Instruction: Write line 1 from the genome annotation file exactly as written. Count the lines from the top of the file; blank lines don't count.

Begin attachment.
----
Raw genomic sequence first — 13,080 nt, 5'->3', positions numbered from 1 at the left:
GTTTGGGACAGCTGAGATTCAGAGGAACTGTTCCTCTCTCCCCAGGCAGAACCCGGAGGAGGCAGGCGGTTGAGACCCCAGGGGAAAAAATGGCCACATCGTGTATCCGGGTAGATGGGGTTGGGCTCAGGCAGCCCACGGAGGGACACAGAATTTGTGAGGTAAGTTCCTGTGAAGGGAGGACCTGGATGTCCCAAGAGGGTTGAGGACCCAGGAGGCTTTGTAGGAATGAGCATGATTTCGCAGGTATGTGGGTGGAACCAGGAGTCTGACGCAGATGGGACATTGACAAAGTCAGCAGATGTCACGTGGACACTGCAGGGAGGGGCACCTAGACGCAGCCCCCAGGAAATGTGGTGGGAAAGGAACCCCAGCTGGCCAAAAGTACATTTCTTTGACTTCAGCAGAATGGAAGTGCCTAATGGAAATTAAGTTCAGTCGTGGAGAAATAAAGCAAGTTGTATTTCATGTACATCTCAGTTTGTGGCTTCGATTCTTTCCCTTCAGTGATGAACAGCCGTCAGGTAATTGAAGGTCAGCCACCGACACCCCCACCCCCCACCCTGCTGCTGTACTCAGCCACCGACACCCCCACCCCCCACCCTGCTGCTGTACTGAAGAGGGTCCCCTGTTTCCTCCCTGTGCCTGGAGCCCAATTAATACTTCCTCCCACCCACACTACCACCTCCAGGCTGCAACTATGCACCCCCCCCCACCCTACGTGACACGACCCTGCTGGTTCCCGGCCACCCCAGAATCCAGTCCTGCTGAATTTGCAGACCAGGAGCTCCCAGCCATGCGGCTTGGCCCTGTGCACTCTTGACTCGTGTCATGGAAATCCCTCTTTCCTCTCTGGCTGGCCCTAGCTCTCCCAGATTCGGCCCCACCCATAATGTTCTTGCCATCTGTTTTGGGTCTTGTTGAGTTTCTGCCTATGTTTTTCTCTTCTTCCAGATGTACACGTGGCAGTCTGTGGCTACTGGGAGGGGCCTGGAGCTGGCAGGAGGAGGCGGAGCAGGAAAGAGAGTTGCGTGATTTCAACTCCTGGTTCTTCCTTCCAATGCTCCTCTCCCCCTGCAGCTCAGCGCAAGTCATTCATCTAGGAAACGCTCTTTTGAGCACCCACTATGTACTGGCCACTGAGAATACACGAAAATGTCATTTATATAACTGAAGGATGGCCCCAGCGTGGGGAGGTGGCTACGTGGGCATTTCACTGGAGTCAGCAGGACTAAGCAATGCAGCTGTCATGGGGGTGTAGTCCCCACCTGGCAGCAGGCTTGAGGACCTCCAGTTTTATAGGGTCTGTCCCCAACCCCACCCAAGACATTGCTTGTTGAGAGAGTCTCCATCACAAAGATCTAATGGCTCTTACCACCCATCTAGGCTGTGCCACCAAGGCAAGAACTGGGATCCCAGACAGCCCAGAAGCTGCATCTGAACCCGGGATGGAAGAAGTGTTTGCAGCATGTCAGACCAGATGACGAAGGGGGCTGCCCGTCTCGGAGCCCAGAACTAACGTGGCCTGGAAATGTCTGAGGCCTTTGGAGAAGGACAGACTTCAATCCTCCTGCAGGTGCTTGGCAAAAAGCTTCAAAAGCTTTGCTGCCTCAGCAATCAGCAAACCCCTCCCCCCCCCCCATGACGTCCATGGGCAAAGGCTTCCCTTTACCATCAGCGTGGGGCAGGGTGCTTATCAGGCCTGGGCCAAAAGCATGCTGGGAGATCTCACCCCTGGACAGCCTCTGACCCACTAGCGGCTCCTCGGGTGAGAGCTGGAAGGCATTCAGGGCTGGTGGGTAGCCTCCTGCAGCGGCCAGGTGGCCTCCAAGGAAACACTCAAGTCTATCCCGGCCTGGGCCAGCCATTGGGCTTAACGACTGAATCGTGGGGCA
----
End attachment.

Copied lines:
Raw genomic sequence first — 13,080 nt, 5'->3', positions numbered from 1 at the left: